“How’s the new class going?” Sonia writes on the fourth week, and I surprise myself.

“I really love it,” I reply. “I’m learning so much.” I want to write: I am driving a car at night without headlights. That’s what it feels like. Every day I’m navigating my way through new territory.

Thankfully, I have the enthusiasm of my students, the language of poets, and the beauty of words as my guideposts.


Holding Hands February 3, 2013

Filed under: Poems,Vignettes,Writing Prompts + — Christopher P. DeLorenzo @ 11:33 pm
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For this prompt, I walked around the neighborhood we were staying in in Puerto Vallarta (Alta Vista), and collected leaves and flowers that were growing along the sidewalks. I brought those leaves and flowers back and passed them out to the group, asking them to spend some time with each one, then pass them on to the person on their right. Everyone sat in silence and entered what I call the “dream space,” while I read the poem below, by Luis Cernuda.

What I wrote that morning follows the poem.IMG_2300

Jardín (Garden)

by Luis Cernuda (excerpt)

From the corner where you sit,

Look out at the light,

The grass and the trees and mossy

Stone in the arbor

That measures time in the sun,

And the water lilies, tufts

Of dream on the motionless

Water of the fountain.

Above you, the translucent

Folds and pleats of the leaves,

The pale blue of the sky,

White clouds.

A blackbird sweetly

Sings, as if the voice

Of the garden were to speak to you,

In such a still hour

Use your eyes well, look

As if you gently touched

Each thing. you owe thanks—

For such pure calm

Free from pleasure or pain—

To the light, for soon

It will go, as you will.


My inner adolescent is finally coming of age. Now that he’s finally individuated from and forgiven his father, now that he’s said goodbye to his ex and his therapist, he’s ready to be a grown-up.

It’s a new experience, sitting down to breakfast with that part of myself I have battled all through adulthood. The one who always wants more: more food, more wine, more pot, more sex, more love, more attention. He has dragged me onto dance floors with strangers, called in sick when he wanted to stay home and read a book in bed, or masturbate, or take a long walk.

We have argued. I have stood there, looking at him in the bathroom mirror, saying, “You need to do your homework. You need to stay home.” All the while he sent text after text to Carlos, inviting him out to Oakland to dance with the tall brown man we are still too shy to ask out for coffee (after more than ten years). “You can’t go,” I told him. “You have to work tomorrow.” But Carlos re-Scan 2plied:  Come over at 9:00! followed by a smiley face. And even though my lips were moving, my inner adolescent wasn’t listening to me. He just patiently applied a coat of shiny white lip balm, and hummed a tune by Kylie Minogue.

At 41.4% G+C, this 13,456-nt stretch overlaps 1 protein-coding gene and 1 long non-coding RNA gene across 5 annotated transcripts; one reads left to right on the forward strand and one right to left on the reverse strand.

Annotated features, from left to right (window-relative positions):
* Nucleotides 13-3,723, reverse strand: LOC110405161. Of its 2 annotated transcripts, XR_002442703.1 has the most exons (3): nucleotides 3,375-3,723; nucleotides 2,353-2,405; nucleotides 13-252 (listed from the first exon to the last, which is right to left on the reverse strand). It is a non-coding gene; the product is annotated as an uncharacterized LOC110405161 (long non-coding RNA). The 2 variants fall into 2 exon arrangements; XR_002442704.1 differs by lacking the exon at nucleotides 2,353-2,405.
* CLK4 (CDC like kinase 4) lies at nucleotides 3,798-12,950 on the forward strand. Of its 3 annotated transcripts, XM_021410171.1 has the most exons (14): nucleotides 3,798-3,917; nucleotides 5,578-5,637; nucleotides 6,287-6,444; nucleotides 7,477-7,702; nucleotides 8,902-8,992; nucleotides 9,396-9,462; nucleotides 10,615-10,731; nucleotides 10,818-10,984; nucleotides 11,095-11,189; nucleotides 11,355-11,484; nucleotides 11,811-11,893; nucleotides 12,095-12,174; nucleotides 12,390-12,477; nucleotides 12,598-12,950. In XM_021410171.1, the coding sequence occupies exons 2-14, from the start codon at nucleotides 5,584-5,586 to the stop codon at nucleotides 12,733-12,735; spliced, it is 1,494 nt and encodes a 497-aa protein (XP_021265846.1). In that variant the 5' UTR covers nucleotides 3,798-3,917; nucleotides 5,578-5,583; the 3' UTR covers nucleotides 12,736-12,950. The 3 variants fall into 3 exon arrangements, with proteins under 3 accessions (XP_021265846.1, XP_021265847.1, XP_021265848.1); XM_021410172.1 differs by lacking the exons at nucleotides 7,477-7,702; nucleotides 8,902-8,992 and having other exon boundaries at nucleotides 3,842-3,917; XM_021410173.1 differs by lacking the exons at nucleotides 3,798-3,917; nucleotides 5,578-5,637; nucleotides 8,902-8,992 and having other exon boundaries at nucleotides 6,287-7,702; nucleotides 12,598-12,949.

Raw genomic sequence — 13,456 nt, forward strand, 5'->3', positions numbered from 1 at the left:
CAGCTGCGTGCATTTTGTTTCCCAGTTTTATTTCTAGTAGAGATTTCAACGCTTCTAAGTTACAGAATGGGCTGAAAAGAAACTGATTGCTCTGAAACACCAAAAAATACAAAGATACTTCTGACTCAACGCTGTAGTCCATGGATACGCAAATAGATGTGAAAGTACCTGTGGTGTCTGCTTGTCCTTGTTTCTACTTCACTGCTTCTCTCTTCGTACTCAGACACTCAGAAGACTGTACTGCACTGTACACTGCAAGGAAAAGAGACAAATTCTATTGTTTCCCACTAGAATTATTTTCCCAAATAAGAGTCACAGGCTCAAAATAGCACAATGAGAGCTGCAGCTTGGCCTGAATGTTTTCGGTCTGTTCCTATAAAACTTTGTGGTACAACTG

But now, he’s asking about returning to Mexico. He’s asking in a new way, a way that indicates he might want to get to know Francisco a bit better, or talk with the editors of that little gay magazine. He sits with me at breakfast—a coffee latte, a ham and cheese croissant—and he tries to show me that he is indeed growing up. I look at his flawless face—the large eyes, the orangey glow of his skin, those unruly bangs he still tries to blow dry straight—and I wonder.

Last night we decided to drink water rather than have another beer. We stepped out onto the dance floor with friends and allowed ourselves one more dance (it was Nicki Minaj, after all), but we both agreed to jump in a cab right after that song. We had to get up early. We had a meeting in the morning with a beautiful blonde woman, and a tiny champagne-colored lap dog. There were plans to make for returning. Vamos a volver: We will return.

In the cab ride up the bumpy cobblestone street, he turned to me, that boy who still believes we are capable of everything, who believes that the world is still a beautiful place.

“Promise me we’ll come back soon,” he said.

And for once, I didn’t say yes when I meant no.

“Yes,” I said. “Yes. We will.”